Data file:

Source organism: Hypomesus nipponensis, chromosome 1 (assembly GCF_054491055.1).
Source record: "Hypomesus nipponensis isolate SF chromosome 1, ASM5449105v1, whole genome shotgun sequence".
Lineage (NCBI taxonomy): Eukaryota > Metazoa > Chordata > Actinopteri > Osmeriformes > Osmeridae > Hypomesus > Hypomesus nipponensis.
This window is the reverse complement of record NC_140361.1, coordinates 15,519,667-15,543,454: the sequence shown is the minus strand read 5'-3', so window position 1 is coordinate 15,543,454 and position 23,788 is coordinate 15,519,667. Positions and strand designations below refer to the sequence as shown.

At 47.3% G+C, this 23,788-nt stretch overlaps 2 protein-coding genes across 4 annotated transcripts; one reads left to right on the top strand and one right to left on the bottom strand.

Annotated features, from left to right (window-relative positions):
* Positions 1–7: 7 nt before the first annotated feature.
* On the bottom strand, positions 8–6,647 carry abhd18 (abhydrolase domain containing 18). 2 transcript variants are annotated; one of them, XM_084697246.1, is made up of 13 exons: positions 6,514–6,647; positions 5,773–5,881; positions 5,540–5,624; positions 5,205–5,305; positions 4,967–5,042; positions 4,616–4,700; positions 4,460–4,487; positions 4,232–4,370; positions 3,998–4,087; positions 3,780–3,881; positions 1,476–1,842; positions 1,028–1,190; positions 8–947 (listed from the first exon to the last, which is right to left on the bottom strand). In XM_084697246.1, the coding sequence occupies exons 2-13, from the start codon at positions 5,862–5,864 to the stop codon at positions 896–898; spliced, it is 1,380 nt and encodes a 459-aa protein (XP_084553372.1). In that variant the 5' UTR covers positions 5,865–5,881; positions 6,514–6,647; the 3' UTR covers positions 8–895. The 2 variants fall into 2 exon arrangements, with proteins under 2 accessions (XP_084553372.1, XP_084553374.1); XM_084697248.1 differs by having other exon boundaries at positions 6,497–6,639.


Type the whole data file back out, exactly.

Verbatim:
Source organism: Hypomesus nipponensis, chromosome 1 (assembly GCF_054491055.1).
Source record: "Hypomesus nipponensis isolate SF chromosome 1, ASM5449105v1, whole genome shotgun sequence".
Lineage (NCBI taxonomy): Eukaryota > Metazoa > Chordata > Actinopteri > Osmeriformes > Osmeridae > Hypomesus > Hypomesus nipponensis.
This window is the reverse complement of record NC_140361.1, coordinates 15,519,667-15,543,454: the sequence shown is the minus strand read 5'-3', so window position 1 is coordinate 15,543,454 and position 23,788 is coordinate 15,519,667. Positions and strand designations below refer to the sequence as shown.

At 47.3% G+C, this 23,788-nt stretch overlaps 2 protein-coding genes across 4 annotated transcripts; one reads left to right on the top strand and one right to left on the bottom strand.

Annotated features, from left to right (window-relative positions):
* Positions 1–7: 7 nt before the first annotated feature.
* On the bottom strand, positions 8–6,647 carry abhd18 (abhydrolase domain containing 18). 2 transcript variants are annotated; one of them, XM_084697246.1, is made up of 13 exons: positions 6,514–6,647; positions 5,773–5,881; positions 5,540–5,624; positions 5,205–5,305; positions 4,967–5,042; positions 4,616–4,700; positions 4,460–4,487; positions 4,232–4,370; positions 3,998–4,087; positions 3,780–3,881; positions 1,476–1,842; positions 1,028–1,190; positions 8–947 (listed from the first exon to the last, which is right to left on the bottom strand). In XM_084697246.1, the coding sequence occupies exons 2-13, from the start codon at positions 5,862–5,864 to the stop codon at positions 896–898; spliced, it is 1,380 nt and encodes a 459-aa protein (XP_084553372.1). In that variant the 5' UTR covers positions 5,865–5,881; positions 6,514–6,647; the 3' UTR covers positions 8–895. The 2 variants fall into 2 exon arrangements, with proteins under 2 accessions (XP_084553372.1, XP_084553374.1); XM_084697248.1 differs by having other exon boundaries at positions 6,497–6,639.